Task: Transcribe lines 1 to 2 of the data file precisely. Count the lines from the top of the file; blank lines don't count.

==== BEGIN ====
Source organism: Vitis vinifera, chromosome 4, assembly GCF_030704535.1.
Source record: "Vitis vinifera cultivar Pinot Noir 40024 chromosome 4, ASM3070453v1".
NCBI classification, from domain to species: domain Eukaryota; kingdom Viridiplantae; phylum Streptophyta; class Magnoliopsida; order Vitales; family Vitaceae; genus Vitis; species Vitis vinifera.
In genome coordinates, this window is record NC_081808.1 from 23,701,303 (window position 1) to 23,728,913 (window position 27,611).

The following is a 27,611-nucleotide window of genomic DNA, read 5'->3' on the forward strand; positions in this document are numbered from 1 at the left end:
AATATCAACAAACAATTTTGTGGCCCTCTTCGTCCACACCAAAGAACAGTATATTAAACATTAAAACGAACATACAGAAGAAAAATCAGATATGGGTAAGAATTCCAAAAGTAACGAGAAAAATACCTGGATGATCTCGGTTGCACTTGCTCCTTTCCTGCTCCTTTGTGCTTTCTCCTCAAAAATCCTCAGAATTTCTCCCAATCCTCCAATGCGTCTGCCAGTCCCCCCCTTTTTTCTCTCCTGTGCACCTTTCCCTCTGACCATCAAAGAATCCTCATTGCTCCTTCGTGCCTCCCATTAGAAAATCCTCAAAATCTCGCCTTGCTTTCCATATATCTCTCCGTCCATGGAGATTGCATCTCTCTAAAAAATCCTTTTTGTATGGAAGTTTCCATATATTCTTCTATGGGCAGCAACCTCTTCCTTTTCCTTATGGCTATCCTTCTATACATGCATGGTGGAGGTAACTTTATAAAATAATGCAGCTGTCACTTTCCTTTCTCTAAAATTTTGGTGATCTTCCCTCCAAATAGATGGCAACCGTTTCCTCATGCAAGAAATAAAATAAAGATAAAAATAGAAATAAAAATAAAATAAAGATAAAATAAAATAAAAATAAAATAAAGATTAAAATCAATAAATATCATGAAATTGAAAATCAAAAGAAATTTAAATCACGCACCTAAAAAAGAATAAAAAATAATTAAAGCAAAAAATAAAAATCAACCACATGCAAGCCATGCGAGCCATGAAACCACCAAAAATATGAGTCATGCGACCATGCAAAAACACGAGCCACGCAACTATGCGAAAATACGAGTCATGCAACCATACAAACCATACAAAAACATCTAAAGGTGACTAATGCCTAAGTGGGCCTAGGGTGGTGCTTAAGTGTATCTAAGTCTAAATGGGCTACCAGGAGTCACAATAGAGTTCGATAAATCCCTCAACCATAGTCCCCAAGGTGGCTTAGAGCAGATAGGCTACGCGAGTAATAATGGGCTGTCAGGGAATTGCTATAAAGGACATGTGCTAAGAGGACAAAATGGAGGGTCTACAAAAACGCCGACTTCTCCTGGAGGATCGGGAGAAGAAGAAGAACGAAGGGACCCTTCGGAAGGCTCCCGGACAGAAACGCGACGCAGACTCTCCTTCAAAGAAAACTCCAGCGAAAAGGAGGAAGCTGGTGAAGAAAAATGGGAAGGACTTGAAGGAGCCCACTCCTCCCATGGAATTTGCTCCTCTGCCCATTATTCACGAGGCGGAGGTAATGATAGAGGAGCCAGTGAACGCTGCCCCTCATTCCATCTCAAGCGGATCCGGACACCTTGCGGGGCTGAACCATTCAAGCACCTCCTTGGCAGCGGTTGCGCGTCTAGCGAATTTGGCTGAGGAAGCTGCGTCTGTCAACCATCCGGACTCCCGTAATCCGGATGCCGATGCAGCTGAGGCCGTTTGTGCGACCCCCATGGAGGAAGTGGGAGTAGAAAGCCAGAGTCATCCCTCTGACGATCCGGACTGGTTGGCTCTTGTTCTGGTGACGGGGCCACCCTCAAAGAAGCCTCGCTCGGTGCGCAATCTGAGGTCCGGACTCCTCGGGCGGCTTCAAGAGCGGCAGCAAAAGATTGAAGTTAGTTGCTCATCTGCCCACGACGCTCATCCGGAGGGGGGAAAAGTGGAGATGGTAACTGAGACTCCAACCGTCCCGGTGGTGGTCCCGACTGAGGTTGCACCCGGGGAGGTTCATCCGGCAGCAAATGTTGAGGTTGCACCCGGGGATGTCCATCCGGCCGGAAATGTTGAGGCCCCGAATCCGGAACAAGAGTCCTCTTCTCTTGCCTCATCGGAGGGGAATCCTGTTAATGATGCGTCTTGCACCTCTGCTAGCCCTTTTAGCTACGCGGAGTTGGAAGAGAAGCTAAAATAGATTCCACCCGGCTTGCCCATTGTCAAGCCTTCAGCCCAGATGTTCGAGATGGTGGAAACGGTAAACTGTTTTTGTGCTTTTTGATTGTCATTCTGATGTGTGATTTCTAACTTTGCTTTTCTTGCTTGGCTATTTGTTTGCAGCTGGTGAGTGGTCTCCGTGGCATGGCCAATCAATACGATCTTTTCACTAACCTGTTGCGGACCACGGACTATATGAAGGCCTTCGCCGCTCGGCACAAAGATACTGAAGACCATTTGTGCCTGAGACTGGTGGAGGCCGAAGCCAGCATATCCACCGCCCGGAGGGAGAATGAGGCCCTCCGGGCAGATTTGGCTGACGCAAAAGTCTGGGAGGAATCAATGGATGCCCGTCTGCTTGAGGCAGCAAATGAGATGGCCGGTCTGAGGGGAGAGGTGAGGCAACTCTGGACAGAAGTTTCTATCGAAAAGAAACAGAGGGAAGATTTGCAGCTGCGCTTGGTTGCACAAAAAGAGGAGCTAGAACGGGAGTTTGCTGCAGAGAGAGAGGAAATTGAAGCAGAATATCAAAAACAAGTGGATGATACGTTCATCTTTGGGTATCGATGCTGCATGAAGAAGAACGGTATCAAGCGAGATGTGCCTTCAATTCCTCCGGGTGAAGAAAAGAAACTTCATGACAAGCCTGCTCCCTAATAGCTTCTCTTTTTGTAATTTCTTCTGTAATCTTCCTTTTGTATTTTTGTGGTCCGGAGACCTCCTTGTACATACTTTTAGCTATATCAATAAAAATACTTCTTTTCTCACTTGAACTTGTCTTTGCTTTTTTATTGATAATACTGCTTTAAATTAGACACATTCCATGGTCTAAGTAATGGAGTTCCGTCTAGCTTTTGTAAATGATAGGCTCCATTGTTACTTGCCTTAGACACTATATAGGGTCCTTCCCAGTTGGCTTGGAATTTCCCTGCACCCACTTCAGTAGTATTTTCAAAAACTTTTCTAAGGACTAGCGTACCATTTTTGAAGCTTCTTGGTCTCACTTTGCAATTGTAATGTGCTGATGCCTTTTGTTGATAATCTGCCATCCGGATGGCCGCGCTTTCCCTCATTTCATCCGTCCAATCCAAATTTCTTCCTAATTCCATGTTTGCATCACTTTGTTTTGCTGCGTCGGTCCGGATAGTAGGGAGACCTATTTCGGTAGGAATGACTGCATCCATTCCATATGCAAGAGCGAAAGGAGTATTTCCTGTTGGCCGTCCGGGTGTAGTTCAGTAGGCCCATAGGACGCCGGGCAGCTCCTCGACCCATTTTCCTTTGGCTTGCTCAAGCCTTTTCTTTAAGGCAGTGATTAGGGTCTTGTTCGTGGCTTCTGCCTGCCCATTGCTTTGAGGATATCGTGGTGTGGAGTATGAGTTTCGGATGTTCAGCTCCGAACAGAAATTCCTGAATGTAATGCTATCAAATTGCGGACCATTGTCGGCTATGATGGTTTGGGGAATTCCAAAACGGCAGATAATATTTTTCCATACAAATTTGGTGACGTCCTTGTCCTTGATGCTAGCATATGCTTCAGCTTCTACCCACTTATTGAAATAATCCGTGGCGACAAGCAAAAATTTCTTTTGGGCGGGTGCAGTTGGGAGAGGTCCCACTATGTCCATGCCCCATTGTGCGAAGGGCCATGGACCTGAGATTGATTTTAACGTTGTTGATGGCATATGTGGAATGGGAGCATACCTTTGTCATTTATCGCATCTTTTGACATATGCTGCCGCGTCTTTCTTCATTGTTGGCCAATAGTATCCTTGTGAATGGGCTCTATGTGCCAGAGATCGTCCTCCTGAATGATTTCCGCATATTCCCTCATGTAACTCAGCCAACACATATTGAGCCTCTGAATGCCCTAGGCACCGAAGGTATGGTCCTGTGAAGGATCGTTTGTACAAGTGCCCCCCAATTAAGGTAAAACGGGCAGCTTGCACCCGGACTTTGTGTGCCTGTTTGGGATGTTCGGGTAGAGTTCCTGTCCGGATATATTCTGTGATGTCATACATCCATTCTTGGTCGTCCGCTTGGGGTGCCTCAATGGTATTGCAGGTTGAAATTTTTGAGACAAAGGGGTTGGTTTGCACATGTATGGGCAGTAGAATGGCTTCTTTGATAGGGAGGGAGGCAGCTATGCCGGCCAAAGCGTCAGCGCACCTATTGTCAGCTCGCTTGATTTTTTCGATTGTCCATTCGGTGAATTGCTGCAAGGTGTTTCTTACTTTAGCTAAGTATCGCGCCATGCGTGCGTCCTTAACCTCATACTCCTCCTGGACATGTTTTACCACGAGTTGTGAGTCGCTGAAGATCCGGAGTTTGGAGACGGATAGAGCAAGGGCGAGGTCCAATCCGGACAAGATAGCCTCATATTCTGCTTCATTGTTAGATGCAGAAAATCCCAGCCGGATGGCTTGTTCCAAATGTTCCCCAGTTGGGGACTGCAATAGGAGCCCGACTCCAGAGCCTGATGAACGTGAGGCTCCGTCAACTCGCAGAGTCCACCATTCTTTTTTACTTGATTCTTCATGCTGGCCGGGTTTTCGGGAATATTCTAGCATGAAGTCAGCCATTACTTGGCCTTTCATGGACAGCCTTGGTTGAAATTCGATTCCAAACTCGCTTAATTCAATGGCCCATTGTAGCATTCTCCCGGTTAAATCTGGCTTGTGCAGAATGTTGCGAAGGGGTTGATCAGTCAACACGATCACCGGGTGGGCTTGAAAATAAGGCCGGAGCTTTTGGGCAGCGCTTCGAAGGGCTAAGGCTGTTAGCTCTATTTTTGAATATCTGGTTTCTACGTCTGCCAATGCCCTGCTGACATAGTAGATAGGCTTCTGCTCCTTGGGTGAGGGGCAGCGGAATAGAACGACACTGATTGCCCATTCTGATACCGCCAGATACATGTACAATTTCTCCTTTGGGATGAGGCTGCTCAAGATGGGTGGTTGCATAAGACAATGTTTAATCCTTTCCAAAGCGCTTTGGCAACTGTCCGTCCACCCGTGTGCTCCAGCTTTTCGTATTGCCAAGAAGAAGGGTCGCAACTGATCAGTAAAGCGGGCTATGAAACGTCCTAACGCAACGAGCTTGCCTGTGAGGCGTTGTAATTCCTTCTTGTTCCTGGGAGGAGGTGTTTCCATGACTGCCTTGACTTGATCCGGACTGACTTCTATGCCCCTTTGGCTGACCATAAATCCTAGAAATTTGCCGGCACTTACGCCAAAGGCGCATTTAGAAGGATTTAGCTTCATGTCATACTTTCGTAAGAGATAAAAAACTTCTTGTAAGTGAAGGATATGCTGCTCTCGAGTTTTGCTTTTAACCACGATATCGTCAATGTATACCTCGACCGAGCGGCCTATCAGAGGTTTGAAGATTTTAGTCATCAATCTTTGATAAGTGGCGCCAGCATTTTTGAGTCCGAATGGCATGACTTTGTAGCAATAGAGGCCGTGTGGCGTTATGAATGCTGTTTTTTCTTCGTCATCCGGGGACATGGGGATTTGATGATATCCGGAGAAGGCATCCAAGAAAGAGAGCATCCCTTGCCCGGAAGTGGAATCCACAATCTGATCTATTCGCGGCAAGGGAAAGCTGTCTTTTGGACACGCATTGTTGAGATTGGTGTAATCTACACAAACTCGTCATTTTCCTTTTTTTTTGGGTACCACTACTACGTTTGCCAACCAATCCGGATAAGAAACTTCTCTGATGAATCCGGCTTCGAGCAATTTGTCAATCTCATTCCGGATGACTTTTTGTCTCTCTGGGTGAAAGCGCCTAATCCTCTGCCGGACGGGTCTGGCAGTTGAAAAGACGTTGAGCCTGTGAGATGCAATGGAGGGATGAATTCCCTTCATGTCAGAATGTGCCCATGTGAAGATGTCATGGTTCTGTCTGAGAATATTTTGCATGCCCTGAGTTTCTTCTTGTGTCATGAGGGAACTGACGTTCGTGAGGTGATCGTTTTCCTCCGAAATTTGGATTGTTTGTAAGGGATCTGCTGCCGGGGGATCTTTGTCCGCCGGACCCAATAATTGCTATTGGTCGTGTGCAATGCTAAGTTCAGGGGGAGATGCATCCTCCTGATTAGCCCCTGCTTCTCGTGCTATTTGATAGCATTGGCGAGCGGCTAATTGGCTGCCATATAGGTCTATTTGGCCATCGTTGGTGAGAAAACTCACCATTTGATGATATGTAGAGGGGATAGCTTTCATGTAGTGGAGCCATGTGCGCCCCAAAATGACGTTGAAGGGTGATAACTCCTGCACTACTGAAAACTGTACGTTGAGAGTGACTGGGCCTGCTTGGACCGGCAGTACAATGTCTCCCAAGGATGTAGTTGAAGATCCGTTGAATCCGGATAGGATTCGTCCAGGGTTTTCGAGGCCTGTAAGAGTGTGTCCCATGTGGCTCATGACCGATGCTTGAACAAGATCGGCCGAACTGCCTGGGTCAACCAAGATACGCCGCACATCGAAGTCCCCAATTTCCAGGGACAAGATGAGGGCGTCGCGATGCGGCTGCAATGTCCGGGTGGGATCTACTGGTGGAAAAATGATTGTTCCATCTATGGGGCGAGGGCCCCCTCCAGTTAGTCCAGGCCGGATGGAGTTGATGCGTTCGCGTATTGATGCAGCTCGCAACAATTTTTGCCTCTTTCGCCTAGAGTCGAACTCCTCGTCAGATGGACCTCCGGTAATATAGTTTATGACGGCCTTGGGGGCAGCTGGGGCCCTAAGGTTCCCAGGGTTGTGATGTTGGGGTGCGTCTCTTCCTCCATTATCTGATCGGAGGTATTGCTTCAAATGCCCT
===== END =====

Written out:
Source organism: Vitis vinifera, chromosome 4, assembly GCF_030704535.1.
Source record: "Vitis vinifera cultivar Pinot Noir 40024 chromosome 4, ASM3070453v1".